TETFund wants institutions to address violations in staff-related interventions
The Tertiary Education Trust Fund (TETFund) has urged the 202 public tertiary institutions under its mandate to address infractions in their content-based interventions committed by some benefiting academic and non-academic members of staff.
In a statement yesterday, the Executive Secretary of TETFund, Dr. Abdulahi Baffa, stated this while addressing participants at a one-day awareness workshop at FCT College of Education, Zuba.
He decried widespread violations to its guidelines by some members of staff of public universities, polytechnics and colleges of education after accessing funds.
Baffa said TETFund had come to realise that some scholars under its academic members of staff development programme failed to undertake postgraduate academic studies in designated institutions abroad after collecting monies for the same purpose.
He said: “Our realisation is that in most of these content-based interventions, you find problems of scholars given money to go and study abroad or even at home, refusing to go but collecting the money and staying at home.
“Those members of staff given money to attend conferences, refusing to go, money coming for teaching practice and unions coming to flock the office of the provost or the bursar insisting that this is welfare and it must be shared without doing the supervision.”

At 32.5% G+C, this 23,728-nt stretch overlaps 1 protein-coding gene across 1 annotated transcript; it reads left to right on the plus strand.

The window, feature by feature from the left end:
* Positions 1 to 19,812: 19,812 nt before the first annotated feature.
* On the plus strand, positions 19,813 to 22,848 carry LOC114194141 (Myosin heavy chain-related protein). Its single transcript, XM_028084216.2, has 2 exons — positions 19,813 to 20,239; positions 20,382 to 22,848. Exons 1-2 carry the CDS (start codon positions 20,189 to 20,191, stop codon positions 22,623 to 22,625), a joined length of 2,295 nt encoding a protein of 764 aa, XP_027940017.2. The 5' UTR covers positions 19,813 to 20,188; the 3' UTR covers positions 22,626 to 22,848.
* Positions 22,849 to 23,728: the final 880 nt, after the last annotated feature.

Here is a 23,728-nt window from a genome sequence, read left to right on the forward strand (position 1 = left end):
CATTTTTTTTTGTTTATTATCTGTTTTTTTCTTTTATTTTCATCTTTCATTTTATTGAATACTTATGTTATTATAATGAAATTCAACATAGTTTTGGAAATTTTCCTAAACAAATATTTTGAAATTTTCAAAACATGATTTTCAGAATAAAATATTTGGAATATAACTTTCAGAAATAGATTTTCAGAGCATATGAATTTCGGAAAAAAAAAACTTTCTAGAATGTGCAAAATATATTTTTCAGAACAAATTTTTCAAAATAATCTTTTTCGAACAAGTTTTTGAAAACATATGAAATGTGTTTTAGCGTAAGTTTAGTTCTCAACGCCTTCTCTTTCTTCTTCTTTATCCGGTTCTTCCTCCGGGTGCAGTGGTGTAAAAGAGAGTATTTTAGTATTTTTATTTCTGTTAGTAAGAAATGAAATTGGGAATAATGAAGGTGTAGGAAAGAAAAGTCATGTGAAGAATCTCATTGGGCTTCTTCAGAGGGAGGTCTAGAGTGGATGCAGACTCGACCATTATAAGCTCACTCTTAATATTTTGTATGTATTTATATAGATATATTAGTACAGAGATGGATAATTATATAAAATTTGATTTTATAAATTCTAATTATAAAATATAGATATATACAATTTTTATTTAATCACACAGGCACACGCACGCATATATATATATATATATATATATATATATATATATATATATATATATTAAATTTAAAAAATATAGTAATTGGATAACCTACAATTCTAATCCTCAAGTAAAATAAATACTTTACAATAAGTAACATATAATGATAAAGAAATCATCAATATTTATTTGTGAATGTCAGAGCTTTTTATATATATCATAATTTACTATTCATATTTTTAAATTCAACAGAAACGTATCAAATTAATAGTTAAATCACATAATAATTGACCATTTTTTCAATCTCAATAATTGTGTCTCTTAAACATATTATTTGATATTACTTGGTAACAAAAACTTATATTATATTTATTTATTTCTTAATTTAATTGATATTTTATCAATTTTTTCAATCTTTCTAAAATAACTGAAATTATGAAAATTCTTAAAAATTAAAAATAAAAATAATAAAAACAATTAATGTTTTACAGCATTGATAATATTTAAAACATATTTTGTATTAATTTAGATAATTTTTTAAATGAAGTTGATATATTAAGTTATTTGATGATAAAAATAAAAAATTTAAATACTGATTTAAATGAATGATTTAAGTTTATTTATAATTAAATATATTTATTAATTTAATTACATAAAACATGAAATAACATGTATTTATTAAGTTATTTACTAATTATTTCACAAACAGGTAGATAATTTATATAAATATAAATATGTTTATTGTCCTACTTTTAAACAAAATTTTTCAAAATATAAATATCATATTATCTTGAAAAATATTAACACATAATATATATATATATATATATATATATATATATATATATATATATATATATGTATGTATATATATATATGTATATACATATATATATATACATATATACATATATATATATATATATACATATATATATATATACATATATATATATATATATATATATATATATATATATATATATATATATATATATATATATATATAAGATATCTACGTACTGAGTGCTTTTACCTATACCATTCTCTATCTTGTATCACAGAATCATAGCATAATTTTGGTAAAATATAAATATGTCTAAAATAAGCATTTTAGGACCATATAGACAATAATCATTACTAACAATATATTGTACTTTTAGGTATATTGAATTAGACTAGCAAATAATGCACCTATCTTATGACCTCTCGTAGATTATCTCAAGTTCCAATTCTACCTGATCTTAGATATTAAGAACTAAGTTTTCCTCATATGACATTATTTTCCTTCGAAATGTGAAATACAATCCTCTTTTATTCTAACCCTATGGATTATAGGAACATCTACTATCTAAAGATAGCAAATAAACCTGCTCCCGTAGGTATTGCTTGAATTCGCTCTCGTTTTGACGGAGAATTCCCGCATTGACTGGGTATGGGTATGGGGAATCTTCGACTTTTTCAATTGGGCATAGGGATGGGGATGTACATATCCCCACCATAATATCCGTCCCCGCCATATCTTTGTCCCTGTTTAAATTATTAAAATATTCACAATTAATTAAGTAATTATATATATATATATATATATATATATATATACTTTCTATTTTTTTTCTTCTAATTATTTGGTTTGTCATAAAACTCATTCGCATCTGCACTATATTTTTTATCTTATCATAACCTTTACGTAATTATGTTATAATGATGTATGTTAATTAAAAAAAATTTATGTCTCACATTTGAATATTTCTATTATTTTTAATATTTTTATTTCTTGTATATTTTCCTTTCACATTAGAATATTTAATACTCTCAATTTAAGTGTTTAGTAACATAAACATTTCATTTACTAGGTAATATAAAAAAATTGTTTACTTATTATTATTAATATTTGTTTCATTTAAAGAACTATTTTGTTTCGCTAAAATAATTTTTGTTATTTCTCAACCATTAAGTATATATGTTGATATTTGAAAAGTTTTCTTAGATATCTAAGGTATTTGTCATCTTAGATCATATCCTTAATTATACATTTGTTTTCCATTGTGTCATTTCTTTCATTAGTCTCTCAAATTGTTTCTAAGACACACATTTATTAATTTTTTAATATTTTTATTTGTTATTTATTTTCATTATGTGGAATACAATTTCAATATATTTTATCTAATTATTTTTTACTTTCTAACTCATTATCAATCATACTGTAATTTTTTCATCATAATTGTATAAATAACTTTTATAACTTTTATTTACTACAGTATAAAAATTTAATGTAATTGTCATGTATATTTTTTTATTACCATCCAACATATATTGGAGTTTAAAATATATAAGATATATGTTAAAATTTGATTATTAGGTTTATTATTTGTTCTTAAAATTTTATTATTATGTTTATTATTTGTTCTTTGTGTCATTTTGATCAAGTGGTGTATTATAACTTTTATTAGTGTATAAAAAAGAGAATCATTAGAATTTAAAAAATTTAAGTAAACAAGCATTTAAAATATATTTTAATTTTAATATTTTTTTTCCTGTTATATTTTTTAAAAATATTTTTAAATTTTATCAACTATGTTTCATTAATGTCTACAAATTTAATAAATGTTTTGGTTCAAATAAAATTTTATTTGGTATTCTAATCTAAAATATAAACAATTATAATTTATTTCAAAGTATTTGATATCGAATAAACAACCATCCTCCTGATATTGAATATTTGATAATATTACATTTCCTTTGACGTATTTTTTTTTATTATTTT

According to him, there are lots of infringements arising from lack of information about the guidelines and regulations governing the operations of these interventions and utilisation of accompanied allocations.
Baffa also condemned what he called “the tyranny of TETFund desk officers” over their failure to properly communicate with beneficiaries of various interventions but choose to compromise the process.
Meanwhile, the executive secretary disclosed that TETFund had created ICT support intervention to increase the visibility of all beneficiary institutions in the cyber space as quite a number of institutions in the country do not have websites, adding that even where they have, they are static, unchanging and difficult to go through.
“We want to support beneficiary institutions to have state-of-the-art, dynamic, user-friendly, very informative websites as well as using the bulk of the money to train members of staff to become ICT literate,” he said.